Have you ever wanted to create a cool new hardware accessory for your Android device? But do you find the thought of writing Android code daunting?
Learning Android development can be overwhelming if you are coming from the much less complex world of Arduino microcontroller development. The Handbag for Android project enables those with only Arduino experience to create accessories for Android devices without writing Android code.
With the announcement of the Android Open Accessory Protocol (AOAP), Google provided an officially supported way to create Arduino-based accessories for Android phones and tablets. Unfortunately handling both the Android & Arduino development at once leads to a complex development cycle.
The Handbag library for Arduino—which builds on the Android Open Accessory protocol—allows the user interface and functionality of an accessory to be implemented in an Arduino sketch. When a Handbag-compatible accessory is connected to an Android device the user interface definition is uploaded to the Handbag for Android application which then relays user actions to the Arduino sketch.
Originally designed to help developers with only Arduino experience, now Handbag can also be used to make the initial development of an Android accessory simpler by allowing you to focus on the accessory hardware & software development first.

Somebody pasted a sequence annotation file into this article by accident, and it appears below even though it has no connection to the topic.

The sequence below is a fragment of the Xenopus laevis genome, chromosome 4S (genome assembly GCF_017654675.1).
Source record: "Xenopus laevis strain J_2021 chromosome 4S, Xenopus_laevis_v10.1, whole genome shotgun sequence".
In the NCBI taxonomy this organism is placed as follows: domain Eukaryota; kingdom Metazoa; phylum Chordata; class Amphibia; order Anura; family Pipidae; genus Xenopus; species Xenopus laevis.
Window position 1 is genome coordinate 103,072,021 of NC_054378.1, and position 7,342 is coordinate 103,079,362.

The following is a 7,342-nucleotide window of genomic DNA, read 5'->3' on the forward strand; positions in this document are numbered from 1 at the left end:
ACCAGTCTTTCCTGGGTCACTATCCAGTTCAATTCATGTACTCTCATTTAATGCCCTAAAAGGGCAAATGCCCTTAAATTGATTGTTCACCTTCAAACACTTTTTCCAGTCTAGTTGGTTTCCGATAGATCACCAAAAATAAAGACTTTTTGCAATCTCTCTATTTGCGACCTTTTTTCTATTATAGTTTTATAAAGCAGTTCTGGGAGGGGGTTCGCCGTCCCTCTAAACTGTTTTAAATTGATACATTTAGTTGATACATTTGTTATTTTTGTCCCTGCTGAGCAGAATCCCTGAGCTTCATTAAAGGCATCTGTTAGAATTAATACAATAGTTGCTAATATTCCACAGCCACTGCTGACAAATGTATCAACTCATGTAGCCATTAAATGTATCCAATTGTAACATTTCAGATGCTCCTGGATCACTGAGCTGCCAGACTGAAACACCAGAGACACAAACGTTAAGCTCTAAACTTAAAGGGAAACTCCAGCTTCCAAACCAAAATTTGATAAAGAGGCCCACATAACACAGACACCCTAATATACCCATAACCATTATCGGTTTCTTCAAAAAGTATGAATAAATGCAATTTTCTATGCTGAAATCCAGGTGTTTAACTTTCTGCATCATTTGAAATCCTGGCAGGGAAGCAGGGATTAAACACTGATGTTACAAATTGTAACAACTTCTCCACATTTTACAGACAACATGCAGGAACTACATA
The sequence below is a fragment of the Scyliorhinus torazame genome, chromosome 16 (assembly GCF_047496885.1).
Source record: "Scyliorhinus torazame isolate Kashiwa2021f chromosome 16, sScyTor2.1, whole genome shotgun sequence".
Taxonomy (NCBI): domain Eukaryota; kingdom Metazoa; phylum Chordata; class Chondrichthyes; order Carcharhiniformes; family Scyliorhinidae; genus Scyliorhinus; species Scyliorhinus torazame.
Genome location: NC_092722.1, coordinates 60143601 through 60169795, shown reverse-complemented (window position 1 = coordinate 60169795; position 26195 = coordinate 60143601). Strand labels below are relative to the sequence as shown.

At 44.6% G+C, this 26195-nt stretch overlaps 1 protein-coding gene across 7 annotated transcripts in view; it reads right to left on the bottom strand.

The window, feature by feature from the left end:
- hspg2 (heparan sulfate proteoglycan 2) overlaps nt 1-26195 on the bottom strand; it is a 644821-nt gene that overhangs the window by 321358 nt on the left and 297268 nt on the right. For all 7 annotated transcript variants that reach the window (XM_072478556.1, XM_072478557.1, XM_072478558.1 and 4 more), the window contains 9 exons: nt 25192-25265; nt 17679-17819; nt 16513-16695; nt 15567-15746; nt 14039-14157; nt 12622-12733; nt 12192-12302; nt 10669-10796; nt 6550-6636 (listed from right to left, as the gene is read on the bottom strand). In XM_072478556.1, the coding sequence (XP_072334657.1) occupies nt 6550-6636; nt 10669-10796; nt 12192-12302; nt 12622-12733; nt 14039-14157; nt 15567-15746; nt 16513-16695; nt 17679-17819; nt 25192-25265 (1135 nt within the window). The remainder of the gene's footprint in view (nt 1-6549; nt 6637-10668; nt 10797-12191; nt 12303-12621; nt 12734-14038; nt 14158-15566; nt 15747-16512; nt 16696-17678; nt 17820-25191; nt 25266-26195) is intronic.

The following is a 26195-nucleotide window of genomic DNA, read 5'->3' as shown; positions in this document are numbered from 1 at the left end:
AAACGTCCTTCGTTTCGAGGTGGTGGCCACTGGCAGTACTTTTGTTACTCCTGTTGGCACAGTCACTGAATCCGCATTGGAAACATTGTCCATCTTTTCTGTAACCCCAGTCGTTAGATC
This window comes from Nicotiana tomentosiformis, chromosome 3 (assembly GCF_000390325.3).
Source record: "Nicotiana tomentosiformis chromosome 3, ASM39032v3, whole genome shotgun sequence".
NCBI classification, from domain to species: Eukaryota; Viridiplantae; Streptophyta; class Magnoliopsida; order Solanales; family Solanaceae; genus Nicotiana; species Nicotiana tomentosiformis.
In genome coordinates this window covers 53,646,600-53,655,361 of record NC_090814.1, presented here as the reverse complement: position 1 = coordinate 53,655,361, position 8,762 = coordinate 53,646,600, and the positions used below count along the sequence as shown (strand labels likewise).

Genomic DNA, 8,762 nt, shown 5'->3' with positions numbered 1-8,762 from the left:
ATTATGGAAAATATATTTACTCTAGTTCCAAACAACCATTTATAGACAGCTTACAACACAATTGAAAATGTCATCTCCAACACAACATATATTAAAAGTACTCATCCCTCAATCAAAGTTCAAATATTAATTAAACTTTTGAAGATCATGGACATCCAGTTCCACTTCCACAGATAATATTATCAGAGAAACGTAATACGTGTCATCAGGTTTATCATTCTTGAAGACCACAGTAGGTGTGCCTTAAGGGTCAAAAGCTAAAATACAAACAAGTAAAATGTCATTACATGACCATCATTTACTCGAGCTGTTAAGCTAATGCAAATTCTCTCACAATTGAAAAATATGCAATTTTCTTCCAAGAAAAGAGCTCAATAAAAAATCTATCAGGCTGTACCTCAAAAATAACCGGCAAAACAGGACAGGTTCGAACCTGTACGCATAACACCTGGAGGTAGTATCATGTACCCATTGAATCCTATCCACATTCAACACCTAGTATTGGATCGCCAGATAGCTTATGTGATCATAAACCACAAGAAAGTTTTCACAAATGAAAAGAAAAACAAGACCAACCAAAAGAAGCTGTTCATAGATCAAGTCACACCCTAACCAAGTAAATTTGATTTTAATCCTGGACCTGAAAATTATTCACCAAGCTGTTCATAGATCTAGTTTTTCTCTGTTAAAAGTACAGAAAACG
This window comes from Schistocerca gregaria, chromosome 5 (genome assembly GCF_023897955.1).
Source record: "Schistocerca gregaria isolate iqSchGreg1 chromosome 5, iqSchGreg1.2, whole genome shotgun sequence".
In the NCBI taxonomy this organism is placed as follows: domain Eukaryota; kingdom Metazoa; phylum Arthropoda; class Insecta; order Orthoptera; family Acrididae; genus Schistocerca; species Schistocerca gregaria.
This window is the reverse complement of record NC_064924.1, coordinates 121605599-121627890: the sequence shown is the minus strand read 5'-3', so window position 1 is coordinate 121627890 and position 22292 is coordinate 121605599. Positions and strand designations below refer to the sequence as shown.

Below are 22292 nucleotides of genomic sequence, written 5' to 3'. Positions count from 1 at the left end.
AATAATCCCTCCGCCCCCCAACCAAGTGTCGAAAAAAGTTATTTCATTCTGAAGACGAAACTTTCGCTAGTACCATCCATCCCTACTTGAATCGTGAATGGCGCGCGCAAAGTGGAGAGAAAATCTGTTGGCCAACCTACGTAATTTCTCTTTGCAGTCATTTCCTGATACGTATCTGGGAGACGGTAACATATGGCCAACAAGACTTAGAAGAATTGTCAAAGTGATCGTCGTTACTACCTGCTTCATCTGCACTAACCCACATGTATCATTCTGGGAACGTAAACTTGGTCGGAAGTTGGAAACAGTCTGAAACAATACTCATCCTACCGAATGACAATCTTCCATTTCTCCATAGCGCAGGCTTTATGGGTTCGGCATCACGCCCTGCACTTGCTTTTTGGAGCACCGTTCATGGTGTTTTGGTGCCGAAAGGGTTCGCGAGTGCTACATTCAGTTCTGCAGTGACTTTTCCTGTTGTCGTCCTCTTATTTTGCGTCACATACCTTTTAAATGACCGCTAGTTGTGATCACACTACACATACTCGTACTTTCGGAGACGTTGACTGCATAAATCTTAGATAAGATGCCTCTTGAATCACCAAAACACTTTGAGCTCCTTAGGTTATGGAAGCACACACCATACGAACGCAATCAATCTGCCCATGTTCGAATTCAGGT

When you attend you will:
For attendees of OSCON 2011, Maker Faire: New York and Android Open 2011 this will be an opportunity to learn about the new and updated features in the latest release of Handbag.
Attend this session and you will learn how to create Android accessories without the need to learn Android development first.
It’s like cheating on your Android accessory development test!
Philip Lindsay (also known as follower from rancidbacon.com ) creates tools to encapsulate the knowledge he gains from exploring and understanding technology in order to help others do their jobs more effectively. He translates technology.
In addition to teaching introductory Arduino workshops Philip has contributed USB and networking code to the Arduino eco-system.
When not exploring technology for the fun of it, Philip creates documentation, code libraries and example projects for SparkFun Electronics and other clients.
Tim O’Reilly once called Philip a “troublemaker” for his early Google Maps reverse engineering efforts.
Philip has a particular interest in the areas where design, art, craft and technology intersect.
For information on exhibition and sponsorship opportunities at the conference, contact Sharon Cordesse at (707) 827-7065 or firstname.lastname@example.org.
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